By Amy Hammond Hagberg
My Grandpa Art, God rest his soul, was a proud and sturdy Norwegian – a farmer from the plains of North Dakota. He was the kind of grandpa who told silly jokes, gave me a crisp $5 bill every time he saw me, taught me how to play cards and bounced me on his knee for hours on end singing old family favorites. Once I was old enough to know better, I thought it was strange that this stoic Norseman sang a song called “I’m a Swede from North Dakota,” but I guess Art embraced diversity long before it was trendy.
Grandpa Art used to sing a special song at Christmas, “Plums and Prunes and Cherries.” I’m not sure if it was an original song like so many of his, but it always reminded me of the mouthwatering aromas wafting from Grandma’s kitchen. Alvilda Tollefson made everything from scratch, even her daily bread. Take a listen and tap your foot:
Like so many other farmers from the prairies of North Dakota, my mother came from solid Scandinavian stock; Americans who love their families in a no-nonsense manner and work the land feverishly to provide for them.
During my adolescence, I was all about being Norwegian. I even went to a Norwegian language camp in the summer so I could learn to “snakke Norsk” with Grandpa. Funny… he never could understand what I was saying. Perhaps I should have paid more attention to the teacher and less to the boys…
My grandparents usually made the grueling 400-mile road trip down to Minneapolis to celebrate Christmas with my family. I’ll never forget how Grandpa pronounced it “Minnaplis” in his cute little Norwegian accent. They always arrived with a pack of Juicy Fruit gum at the ready and some treats from Grandma’s kitchen. It was cute how if bought the gum at the store:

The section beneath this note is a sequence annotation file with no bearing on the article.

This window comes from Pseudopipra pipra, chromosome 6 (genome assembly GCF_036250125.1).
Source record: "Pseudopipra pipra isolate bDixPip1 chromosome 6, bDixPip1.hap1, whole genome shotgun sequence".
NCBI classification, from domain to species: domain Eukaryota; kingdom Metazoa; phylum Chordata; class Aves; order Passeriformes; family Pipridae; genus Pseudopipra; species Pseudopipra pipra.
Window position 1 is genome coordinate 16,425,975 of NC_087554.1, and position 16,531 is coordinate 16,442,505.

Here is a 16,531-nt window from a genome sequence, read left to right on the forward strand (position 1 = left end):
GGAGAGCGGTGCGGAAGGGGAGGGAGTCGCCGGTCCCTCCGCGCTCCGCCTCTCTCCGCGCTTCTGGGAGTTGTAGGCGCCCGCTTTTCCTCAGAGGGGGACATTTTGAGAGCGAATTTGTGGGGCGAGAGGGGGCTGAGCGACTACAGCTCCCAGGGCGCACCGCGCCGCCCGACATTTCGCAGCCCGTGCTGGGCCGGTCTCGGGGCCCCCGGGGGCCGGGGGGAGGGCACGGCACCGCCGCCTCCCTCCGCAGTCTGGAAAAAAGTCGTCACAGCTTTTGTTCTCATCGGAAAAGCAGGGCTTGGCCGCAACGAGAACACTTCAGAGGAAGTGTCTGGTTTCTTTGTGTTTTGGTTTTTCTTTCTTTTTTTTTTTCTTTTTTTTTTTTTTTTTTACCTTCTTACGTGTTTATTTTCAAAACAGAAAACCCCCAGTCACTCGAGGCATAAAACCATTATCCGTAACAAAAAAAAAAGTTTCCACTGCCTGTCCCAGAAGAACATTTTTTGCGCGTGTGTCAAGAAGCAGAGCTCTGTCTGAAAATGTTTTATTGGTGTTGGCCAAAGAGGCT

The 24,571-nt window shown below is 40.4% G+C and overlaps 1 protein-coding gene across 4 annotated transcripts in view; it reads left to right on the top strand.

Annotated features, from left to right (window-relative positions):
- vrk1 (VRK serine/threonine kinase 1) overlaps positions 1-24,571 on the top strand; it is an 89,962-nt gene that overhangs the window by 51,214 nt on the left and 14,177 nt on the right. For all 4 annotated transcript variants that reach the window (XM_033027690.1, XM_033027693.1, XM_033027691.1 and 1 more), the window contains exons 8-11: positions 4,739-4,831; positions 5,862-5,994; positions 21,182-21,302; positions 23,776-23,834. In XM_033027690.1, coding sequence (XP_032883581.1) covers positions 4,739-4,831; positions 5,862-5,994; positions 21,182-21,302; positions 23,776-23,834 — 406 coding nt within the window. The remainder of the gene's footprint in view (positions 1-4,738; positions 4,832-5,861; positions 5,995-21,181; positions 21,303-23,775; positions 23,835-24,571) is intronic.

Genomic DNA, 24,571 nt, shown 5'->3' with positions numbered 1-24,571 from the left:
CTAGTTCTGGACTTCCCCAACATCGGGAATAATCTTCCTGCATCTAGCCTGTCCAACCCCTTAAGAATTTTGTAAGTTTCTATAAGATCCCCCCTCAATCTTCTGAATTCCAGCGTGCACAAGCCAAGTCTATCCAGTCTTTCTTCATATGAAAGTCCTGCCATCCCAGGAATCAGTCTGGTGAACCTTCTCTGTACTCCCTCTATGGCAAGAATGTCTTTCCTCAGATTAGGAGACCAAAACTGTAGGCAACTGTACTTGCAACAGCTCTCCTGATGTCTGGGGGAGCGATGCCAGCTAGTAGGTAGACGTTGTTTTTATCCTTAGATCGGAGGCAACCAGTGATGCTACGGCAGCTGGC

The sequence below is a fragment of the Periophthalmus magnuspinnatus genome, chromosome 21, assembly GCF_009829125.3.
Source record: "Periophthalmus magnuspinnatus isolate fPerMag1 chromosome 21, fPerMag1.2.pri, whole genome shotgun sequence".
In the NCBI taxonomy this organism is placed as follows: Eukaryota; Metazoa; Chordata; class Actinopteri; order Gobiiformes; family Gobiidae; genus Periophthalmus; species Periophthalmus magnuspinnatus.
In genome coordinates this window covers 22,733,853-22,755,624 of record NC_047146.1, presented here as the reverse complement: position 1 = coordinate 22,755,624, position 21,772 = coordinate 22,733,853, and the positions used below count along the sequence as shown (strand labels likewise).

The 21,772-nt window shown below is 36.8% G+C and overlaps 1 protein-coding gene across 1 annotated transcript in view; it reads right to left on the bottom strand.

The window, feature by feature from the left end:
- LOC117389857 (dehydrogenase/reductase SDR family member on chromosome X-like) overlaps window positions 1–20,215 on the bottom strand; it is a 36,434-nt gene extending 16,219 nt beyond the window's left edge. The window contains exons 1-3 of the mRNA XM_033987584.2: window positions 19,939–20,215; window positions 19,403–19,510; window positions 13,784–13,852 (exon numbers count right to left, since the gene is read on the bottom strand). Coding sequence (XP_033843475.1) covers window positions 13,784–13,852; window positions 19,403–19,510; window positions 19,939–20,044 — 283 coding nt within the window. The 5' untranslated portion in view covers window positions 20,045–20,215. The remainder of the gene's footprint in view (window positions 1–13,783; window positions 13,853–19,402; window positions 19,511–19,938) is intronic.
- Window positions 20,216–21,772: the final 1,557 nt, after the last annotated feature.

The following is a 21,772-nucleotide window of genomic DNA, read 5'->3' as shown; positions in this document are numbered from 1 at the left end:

“What can I get you, Art” the clerk said.
“I’d like a pack of yoosie fruit gum, and made damn sure it’s yoosie!”
Now, we weren’t particularly “ethnic” during the rest of the year, but at Christmas we went all out. Much of the fare was Scandinavian, although we steered clear of a peculiar entree called “lutefisk.” A chemically-treated mainstay of Nordic holiday tables, lutefisk is an odiferous dried cod that is soaked in lye – a strong alkaline solution derived from wood ashes – and then boiled and served in a white sauce. It has a delightful gelatinous consistency.
Instead, we stuck with chemical-free foods like Swedish Meatballs, Krumkake and homemade lefse that Grandma always contributed to the meal. Lefse is the Norwegian version of a tortilla but is made with potatoes rather than flour. Grandma’s was by far the best on the planet. Slathered with butter and sprinkled generously with cinnamon-sugar it was nothing short of heavenly. A real pain to make, lefse is a true labor of love.
Now that I have kids of my own, I’ve worked diligently to create unique Christmas memories for them too. In addition to their regular gifts, each year we give them a one-of-a-kind personalized ornament; one that reflects their life or personality at the time. Each passing fancy is covered, from hockey to piano, a new puppy to a pair of skis, and the kids treasure them. When the time comes for them to leave the nest, they’ll have a nice head start on decorating their own Christmas trees.
Something magical happens every Christmas Eve at our house, I can’t quite explain it. Sometime between the candlelight service, Christmas dinner and the opening of gifts, the “Pajama Elf” visits their bedrooms and leaves a brand-new pair of Christmas pj’s. If the Elf ever missed us, it would be a tragedy of epic proportions because the kids look forward to that surprise more than any other.
The constant stream of holiday music on the stereo, the fragrance of traditional cookies baking in the oven, the warmth of our fieldstone fireplace and the beauty of the snowy Minnesota landscape create a homespun, festive atmosphere we all treasure. Now I’m the one singing, Plums and Prunes and Cherries as we get ready to celebrate the birthday of the Messiah.
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